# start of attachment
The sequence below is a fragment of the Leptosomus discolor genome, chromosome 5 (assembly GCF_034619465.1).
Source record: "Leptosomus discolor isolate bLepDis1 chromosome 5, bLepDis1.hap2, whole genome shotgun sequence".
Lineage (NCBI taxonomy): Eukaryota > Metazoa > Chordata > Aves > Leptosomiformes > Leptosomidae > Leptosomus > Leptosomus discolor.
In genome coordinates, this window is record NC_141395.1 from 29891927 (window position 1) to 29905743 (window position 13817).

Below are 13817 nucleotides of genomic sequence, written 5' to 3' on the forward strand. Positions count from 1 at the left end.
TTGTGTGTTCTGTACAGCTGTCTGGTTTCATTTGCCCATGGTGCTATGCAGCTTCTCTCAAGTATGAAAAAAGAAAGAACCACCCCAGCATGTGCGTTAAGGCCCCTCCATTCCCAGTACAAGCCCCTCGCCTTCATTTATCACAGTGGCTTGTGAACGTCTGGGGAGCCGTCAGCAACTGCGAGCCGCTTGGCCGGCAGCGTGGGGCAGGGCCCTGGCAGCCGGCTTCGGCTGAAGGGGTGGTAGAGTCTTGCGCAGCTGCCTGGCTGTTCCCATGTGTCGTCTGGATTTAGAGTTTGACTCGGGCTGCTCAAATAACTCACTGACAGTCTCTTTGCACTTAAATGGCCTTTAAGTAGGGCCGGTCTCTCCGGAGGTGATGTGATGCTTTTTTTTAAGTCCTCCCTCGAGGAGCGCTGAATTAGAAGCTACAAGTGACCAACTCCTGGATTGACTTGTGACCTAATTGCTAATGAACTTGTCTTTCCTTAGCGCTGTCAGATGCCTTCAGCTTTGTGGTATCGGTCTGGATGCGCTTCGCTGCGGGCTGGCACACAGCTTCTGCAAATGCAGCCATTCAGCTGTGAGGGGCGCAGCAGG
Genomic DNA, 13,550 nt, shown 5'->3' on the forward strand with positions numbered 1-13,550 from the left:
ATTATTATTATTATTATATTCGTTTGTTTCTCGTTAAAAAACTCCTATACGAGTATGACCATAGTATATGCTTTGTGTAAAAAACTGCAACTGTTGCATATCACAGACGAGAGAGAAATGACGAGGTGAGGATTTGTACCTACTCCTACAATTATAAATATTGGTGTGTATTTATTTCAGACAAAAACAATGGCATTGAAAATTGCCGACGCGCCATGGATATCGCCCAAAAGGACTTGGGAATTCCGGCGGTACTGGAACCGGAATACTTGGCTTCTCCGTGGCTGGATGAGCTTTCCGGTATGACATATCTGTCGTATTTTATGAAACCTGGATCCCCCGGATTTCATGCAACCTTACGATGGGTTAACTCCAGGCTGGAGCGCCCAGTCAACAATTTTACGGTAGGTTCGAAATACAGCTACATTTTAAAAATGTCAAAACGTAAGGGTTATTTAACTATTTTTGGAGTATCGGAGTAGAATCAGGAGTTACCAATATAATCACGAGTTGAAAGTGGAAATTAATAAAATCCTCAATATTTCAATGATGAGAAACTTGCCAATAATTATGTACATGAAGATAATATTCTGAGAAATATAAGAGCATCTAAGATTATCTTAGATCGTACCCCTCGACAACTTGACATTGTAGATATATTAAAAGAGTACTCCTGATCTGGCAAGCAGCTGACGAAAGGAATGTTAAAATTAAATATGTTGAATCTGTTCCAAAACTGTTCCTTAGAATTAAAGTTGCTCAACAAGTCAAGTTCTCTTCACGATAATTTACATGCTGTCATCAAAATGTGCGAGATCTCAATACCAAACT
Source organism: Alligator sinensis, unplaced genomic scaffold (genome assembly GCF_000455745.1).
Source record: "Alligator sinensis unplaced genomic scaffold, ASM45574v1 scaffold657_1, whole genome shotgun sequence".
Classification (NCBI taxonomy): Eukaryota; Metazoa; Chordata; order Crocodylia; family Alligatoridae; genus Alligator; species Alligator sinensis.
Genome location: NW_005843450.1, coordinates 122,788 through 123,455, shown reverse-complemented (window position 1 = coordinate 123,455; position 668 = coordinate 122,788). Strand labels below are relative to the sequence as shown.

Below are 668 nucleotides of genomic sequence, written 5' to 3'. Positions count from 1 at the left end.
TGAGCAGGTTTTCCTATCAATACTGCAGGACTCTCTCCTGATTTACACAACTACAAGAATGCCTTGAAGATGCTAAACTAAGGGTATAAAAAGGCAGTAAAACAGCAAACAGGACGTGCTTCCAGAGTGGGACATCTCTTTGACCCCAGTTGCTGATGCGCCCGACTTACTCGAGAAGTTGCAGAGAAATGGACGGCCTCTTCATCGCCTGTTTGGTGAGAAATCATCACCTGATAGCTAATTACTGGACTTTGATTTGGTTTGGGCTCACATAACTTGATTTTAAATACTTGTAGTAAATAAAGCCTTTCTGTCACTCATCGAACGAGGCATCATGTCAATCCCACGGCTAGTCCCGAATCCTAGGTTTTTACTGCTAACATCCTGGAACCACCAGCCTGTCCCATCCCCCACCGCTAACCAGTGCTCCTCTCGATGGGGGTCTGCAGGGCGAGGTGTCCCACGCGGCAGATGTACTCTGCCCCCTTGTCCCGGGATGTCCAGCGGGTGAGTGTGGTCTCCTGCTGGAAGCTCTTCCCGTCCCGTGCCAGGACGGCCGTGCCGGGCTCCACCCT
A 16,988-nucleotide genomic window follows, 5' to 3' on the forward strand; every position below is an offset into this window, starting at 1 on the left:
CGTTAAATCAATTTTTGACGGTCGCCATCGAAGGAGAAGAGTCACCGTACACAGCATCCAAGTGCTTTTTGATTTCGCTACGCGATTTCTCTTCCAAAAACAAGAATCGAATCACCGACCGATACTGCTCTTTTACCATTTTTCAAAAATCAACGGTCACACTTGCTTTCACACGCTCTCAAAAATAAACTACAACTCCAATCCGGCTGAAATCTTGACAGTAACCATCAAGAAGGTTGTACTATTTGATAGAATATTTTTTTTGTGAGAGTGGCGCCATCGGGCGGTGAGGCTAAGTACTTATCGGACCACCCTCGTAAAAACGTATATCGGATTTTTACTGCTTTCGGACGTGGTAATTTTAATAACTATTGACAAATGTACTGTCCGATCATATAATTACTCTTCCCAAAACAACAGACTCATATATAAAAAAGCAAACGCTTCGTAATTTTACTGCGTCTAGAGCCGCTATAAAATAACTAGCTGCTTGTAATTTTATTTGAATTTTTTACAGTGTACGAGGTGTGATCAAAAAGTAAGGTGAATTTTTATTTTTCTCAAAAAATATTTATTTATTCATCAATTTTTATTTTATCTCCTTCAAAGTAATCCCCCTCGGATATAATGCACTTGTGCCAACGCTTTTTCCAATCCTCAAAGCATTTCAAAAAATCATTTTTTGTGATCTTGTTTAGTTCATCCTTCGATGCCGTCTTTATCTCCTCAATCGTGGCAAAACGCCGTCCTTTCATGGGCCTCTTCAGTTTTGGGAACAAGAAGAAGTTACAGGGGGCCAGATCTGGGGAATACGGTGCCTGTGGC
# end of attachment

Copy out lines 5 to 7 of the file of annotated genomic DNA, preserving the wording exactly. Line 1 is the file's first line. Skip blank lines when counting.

Below are 13817 nucleotides of genomic sequence, written 5' to 3' on the forward strand. Positions count from 1 at the left end.
TTGTGTGTTCTGTACAGCTGTCTGGTTTCATTTGCCCATGGTGCTATGCAGCTTCTCTCAAGTATGAAAAAAGAAAGAACCACCCCAGCATGTGCGTTAAGGCCCCTCCATTCCCAGTACAAGCCCCTCGCCTTCATTTATCACAGTGGCTTGTGAACGTCTGGGGAGCCGTCAGCAACTGCGAGCCGCTTGGCCGGCAGCGTGGGGCAGGGCCCTGGCAGCCGGCTTCGGCTGAAGGGGTGGTAGAGTCTTGCGCAGCTGCCTGGCTGTTCCCATGTGTCGTCTGGATTTAGAGTTTGACTCGGGCTGCTCAAATAACTCACTGACAGTCTCTTTGCACTTAAATGGCCTTTAAGTAGGGCCGGTCTCTCCGGAGGTGATGTGATGCTTTTTTTTAAGTCCTCCCTCGAGGAGCGCTGAATTAGAAGCTACAAGTGACCAACTCCTGGATTGACTTGTGACCTAATTGCTAATGAACTTGTCTTTCCTTAGCGCTGTCAGATGCCTTCAGCTTTGTGGTATCGGTCTGGATGCGCTTCGCTGCGGGCTGGCACACAGCTTCTGCAAATGCAGCCATTCAGCTGTGAGGGGCGCAGCAGG
Genomic DNA, 13,550 nt, shown 5'->3' on the forward strand with positions numbered 1-13,550 from the left: